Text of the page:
write wrinkle wrist wrong
knee knife know knock

Over time, the difficulty of saying these two consonants together meant that we dropped the initial letter in speech but it remained in writing.

Spellzone could not have existed before 1476, not only because there were no computers! Until the introduction of the printing press at this time, the language did not have a standard spelling, and therefore no spelling rules! There were many different dialects across the country (unsurprisingly, given the number of different settlers and invasions) and they would often spell words differently. William Caxton set up the first printing press in London and chose the dialect of that area (with its grammar and vocabulary) and this became ‘Standard English’ as we know it today. Why is English spelling so hard?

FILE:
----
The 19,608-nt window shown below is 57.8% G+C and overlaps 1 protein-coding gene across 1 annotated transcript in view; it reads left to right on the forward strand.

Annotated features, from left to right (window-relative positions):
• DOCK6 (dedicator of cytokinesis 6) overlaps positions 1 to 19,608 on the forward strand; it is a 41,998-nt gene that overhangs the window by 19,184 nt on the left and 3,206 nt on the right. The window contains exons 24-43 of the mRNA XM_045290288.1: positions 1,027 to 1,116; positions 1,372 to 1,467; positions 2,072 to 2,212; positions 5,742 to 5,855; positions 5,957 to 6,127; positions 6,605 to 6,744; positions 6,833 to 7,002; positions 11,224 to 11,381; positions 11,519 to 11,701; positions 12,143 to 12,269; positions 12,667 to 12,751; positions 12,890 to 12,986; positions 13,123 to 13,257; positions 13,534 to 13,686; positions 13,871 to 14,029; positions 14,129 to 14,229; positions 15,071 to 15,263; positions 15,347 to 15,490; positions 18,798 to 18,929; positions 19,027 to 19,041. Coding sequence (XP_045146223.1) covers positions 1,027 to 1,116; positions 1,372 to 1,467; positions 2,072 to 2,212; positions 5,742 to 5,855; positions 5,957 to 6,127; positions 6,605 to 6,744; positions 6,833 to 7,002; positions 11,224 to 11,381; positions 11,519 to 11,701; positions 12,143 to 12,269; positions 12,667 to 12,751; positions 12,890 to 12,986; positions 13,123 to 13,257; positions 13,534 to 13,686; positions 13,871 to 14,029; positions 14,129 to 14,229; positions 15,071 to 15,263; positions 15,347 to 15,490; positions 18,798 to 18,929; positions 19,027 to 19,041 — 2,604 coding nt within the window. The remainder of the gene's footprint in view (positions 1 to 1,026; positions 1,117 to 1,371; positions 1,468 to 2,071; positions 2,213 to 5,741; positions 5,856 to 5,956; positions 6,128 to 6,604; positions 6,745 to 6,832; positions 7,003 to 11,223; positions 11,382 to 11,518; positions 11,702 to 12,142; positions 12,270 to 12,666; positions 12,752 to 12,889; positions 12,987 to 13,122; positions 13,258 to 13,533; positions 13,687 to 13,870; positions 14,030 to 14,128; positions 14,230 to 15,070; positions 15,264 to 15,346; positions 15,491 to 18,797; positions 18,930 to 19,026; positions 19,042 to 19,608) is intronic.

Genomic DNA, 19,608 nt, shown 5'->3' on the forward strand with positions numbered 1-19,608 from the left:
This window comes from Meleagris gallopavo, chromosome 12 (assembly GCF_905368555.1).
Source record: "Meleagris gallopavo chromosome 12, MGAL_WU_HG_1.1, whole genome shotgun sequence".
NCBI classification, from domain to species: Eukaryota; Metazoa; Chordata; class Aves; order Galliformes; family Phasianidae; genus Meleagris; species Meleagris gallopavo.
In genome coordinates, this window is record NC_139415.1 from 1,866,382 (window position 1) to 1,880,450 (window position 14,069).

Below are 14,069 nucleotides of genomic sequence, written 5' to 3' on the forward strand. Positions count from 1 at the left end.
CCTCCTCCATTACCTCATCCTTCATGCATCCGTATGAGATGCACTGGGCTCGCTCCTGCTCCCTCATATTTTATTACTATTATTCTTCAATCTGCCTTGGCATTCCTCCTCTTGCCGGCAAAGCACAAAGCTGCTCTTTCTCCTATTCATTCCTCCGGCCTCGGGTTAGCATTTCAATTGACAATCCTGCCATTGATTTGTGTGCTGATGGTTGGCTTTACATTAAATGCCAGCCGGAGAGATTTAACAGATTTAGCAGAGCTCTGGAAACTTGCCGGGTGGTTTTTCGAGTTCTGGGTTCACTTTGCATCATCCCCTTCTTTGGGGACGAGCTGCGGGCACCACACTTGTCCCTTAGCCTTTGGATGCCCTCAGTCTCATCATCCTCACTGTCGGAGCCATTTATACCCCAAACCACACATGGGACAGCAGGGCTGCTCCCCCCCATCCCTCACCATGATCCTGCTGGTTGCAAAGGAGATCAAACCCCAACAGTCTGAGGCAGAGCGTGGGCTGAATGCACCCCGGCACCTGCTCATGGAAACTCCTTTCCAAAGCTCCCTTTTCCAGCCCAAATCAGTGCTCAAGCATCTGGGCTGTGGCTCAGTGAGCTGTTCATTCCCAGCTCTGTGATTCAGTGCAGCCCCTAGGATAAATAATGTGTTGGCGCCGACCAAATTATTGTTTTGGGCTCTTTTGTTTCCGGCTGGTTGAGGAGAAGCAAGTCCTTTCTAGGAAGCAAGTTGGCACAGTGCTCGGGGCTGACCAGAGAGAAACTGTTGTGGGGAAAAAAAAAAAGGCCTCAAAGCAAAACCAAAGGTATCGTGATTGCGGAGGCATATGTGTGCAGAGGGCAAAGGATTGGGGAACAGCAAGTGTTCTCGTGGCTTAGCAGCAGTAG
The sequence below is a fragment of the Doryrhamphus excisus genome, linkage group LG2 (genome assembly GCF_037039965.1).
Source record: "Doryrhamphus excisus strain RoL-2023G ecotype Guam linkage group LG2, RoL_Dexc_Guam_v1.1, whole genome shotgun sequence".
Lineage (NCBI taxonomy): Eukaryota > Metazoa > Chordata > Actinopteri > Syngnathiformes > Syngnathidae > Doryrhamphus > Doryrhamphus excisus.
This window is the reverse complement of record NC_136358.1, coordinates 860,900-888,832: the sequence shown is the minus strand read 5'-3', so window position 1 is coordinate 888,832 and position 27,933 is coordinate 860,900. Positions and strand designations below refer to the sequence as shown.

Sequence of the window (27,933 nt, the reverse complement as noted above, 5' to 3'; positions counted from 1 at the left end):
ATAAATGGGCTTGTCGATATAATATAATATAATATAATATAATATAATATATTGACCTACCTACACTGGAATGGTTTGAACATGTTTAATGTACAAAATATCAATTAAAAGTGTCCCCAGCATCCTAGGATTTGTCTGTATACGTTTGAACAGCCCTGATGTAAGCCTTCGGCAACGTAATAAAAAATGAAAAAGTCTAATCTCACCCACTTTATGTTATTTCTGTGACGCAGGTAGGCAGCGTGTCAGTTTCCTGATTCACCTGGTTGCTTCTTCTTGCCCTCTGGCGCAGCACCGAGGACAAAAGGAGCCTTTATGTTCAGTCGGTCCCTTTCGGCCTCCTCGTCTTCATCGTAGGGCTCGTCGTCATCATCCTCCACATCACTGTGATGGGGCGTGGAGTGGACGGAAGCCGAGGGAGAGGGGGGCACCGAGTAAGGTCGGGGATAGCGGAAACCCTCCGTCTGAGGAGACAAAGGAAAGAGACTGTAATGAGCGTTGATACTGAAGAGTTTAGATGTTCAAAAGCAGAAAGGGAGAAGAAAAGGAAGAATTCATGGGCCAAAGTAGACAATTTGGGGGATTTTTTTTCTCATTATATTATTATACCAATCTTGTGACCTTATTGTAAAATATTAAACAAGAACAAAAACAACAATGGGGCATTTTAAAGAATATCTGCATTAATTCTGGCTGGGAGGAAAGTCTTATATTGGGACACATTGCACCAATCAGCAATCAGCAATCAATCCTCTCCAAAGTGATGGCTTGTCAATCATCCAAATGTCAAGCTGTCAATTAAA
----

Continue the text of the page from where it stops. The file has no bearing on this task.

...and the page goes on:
Whilst the growth of printed texts led to some standardisation in spelling, it also caused some problems. Many printers were foreign, especially Dutch, and often they decided how words should be spelled, using the rules of their own languages to guide them! This is why we have gh in the words:

ghost ghastly night enough

And if that wasn't problematic enough, sometimes printers added letters to the ends of words, usually e, to make each line of print the same length! Sometimes, they doubled a letter for the same reason. Irritatingly, this meant that the same word could have various different spellings on the same page depending on where it was! Over time, a particular spelling would 'stick', becoming the norm, but they didn’t apply any rules to choose which one was chosen, hence our spelling became even more quirky!